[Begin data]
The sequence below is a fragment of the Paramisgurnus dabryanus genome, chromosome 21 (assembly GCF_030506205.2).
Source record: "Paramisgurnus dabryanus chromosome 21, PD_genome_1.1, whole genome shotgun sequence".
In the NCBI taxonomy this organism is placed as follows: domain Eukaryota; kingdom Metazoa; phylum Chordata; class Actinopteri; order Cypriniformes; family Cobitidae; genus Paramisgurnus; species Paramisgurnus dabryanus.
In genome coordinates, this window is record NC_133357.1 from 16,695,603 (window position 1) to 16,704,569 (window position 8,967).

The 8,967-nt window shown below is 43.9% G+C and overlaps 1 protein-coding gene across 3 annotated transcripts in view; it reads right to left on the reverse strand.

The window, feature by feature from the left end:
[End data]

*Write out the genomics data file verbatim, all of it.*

The sequence below is a fragment of the Paramisgurnus dabryanus genome, chromosome 21 (assembly GCF_030506205.2).
Source record: "Paramisgurnus dabryanus chromosome 21, PD_genome_1.1, whole genome shotgun sequence".
In the NCBI taxonomy this organism is placed as follows: domain Eukaryota; kingdom Metazoa; phylum Chordata; class Actinopteri; order Cypriniformes; family Cobitidae; genus Paramisgurnus; species Paramisgurnus dabryanus.
In genome coordinates, this window is record NC_133357.1 from 16,695,603 (window position 1) to 16,704,569 (window position 8,967).

The 8,967-nt window shown below is 43.9% G+C and overlaps 1 protein-coding gene across 3 annotated transcripts in view; it reads right to left on the reverse strand.

The window, feature by feature from the left end: